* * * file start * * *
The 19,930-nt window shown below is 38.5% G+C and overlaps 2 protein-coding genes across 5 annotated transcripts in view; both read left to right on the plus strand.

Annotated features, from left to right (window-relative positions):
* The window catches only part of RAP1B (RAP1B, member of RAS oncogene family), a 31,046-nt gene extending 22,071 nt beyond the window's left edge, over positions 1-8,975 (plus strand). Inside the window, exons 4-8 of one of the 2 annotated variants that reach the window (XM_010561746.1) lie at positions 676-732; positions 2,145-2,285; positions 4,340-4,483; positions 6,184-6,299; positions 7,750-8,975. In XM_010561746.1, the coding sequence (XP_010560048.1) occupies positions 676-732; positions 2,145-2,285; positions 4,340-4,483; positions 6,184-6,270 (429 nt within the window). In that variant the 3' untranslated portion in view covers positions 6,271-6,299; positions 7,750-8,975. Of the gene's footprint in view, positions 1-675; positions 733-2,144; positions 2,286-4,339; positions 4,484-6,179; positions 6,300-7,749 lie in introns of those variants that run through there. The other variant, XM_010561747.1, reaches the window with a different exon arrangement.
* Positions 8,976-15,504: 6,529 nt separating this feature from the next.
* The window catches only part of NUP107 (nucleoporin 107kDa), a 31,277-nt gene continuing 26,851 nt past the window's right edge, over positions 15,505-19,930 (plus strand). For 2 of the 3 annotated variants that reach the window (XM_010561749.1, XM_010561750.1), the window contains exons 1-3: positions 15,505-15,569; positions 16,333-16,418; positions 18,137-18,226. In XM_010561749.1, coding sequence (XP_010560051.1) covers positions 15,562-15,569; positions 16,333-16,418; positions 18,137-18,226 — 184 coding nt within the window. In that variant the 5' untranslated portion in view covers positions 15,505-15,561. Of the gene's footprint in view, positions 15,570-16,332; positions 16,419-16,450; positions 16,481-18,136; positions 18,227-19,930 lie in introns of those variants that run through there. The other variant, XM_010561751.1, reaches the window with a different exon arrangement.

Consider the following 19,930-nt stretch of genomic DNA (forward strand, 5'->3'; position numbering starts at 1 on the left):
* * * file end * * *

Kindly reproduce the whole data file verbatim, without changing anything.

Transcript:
The 19,930-nt window shown below is 38.5% G+C and overlaps 2 protein-coding genes across 5 annotated transcripts in view; both read left to right on the plus strand.

Annotated features, from left to right (window-relative positions):
* The window catches only part of RAP1B (RAP1B, member of RAS oncogene family), a 31,046-nt gene extending 22,071 nt beyond the window's left edge, over positions 1-8,975 (plus strand). Inside the window, exons 4-8 of one of the 2 annotated variants that reach the window (XM_010561746.1) lie at positions 676-732; positions 2,145-2,285; positions 4,340-4,483; positions 6,184-6,299; positions 7,750-8,975. In XM_010561746.1, the coding sequence (XP_010560048.1) occupies positions 676-732; positions 2,145-2,285; positions 4,340-4,483; positions 6,184-6,270 (429 nt within the window). In that variant the 3' untranslated portion in view covers positions 6,271-6,299; positions 7,750-8,975. Of the gene's footprint in view, positions 1-675; positions 733-2,144; positions 2,286-4,339; positions 4,484-6,179; positions 6,300-7,749 lie in introns of those variants that run through there. The other variant, XM_010561747.1, reaches the window with a different exon arrangement.
* Positions 8,976-15,504: 6,529 nt separating this feature from the next.
* The window catches only part of NUP107 (nucleoporin 107kDa), a 31,277-nt gene continuing 26,851 nt past the window's right edge, over positions 15,505-19,930 (plus strand). For 2 of the 3 annotated variants that reach the window (XM_010561749.1, XM_010561750.1), the window contains exons 1-3: positions 15,505-15,569; positions 16,333-16,418; positions 18,137-18,226. In XM_010561749.1, coding sequence (XP_010560051.1) covers positions 15,562-15,569; positions 16,333-16,418; positions 18,137-18,226 — 184 coding nt within the window. In that variant the 5' untranslated portion in view covers positions 15,505-15,561. Of the gene's footprint in view, positions 15,570-16,332; positions 16,419-16,450; positions 16,481-18,136; positions 18,227-19,930 lie in introns of those variants that run through there. The other variant, XM_010561751.1, reaches the window with a different exon arrangement.

Consider the following 19,930-nt stretch of genomic DNA (forward strand, 5'->3'; position numbering starts at 1 on the left):